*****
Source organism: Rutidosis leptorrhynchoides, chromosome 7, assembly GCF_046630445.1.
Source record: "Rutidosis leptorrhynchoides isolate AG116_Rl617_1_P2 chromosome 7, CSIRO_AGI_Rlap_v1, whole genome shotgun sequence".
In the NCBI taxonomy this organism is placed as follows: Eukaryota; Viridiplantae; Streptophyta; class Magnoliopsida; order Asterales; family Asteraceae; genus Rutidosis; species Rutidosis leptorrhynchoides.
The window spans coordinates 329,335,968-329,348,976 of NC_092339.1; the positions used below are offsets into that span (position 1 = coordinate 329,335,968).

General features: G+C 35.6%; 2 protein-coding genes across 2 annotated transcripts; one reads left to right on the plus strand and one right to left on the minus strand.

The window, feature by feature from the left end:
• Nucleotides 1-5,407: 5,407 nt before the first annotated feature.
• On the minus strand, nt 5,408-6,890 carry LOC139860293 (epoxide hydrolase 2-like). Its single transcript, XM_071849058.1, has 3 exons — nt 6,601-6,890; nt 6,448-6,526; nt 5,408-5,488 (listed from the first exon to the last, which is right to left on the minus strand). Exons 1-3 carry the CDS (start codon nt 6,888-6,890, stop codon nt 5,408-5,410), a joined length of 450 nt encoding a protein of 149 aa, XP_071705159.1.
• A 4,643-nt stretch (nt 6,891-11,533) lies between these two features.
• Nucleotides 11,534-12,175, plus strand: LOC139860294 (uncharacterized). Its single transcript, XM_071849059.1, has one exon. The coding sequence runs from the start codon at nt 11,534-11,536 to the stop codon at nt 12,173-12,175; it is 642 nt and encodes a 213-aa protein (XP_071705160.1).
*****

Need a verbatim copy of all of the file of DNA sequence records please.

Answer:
Source organism: Rutidosis leptorrhynchoides, chromosome 7, assembly GCF_046630445.1.
Source record: "Rutidosis leptorrhynchoides isolate AG116_Rl617_1_P2 chromosome 7, CSIRO_AGI_Rlap_v1, whole genome shotgun sequence".
In the NCBI taxonomy this organism is placed as follows: Eukaryota; Viridiplantae; Streptophyta; class Magnoliopsida; order Asterales; family Asteraceae; genus Rutidosis; species Rutidosis leptorrhynchoides.
The window spans coordinates 329,335,968-329,348,976 of NC_092339.1; the positions used below are offsets into that span (position 1 = coordinate 329,335,968).

General features: G+C 35.6%; 2 protein-coding genes across 2 annotated transcripts; one reads left to right on the plus strand and one right to left on the minus strand.

The window, feature by feature from the left end:
• Nucleotides 1-5,407: 5,407 nt before the first annotated feature.
• On the minus strand, nt 5,408-6,890 carry LOC139860293 (epoxide hydrolase 2-like). Its single transcript, XM_071849058.1, has 3 exons — nt 6,601-6,890; nt 6,448-6,526; nt 5,408-5,488 (listed from the first exon to the last, which is right to left on the minus strand). Exons 1-3 carry the CDS (start codon nt 6,888-6,890, stop codon nt 5,408-5,410), a joined length of 450 nt encoding a protein of 149 aa, XP_071705159.1.
• A 4,643-nt stretch (nt 6,891-11,533) lies between these two features.
• Nucleotides 11,534-12,175, plus strand: LOC139860294 (uncharacterized). Its single transcript, XM_071849059.1, has one exon. The coding sequence runs from the start codon at nt 11,534-11,536 to the stop codon at nt 12,173-12,175; it is 642 nt and encodes a 213-aa protein (XP_071705160.1).